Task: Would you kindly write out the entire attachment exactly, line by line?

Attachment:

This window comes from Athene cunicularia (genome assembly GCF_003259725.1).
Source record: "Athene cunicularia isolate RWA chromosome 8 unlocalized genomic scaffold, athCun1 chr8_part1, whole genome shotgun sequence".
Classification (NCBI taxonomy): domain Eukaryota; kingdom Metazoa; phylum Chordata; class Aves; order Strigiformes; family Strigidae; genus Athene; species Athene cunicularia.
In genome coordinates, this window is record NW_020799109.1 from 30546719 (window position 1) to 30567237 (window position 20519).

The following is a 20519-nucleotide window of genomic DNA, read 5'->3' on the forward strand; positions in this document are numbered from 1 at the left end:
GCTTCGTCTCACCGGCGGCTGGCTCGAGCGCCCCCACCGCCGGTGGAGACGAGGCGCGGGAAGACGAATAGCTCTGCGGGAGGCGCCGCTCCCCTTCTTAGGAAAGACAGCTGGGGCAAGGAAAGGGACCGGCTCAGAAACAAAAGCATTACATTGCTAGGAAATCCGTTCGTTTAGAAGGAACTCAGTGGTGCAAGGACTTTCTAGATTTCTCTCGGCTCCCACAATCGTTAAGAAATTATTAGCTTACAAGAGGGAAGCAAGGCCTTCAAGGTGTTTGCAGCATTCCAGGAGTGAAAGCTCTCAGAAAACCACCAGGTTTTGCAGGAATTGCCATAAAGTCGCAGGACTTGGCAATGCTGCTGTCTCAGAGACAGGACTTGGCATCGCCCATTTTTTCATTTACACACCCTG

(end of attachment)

This window comes from Athene cunicularia (genome assembly GCF_003259725.1).
Source record: "Athene cunicularia isolate RWA chromosome 8 unlocalized genomic scaffold, athCun1 chr8_part1, whole genome shotgun sequence".
Classification (NCBI taxonomy): domain Eukaryota; kingdom Metazoa; phylum Chordata; class Aves; order Strigiformes; family Strigidae; genus Athene; species Athene cunicularia.
In genome coordinates, this window is record NW_020799109.1 from 30546719 (window position 1) to 30567237 (window position 20519).

The following is a 20519-nucleotide window of genomic DNA, read 5'->3' on the forward strand; positions in this document are numbered from 1 at the left end:
GCTTCGTCTCACCGGCGGCTGGCTCGAGCGCCCCCACCGCCGGTGGAGACGAGGCGCGGGAAGACGAATAGCTCTGCGGGAGGCGCCGCTCCCCTTCTTAGGAAAGACAGCTGGGGCAAGGAAAGGGACCGGCTCAGAAACAAAAGCATTACATTGCTAGGAAATCCGTTCGTTTAGAAGGAACTCAGTGGTGCAAGGACTTTCTAGATTTCTCTCGGCTCCCACAATCGTTAAGAAATTATTAGCTTACAAGAGGGAAGCAAGGCCTTCAAGGTGTTTGCAGCATTCCAGGAGTGAAAGCTCTCAGAAAACCACCAGGTTTTGCAGGAATTGCCATAAAGTCGCAGGACTTGGCAATGCTGCTGTCTCAGAGACAGGACTTGGCATCGCCCATTTTTTCATTTACACACCCTG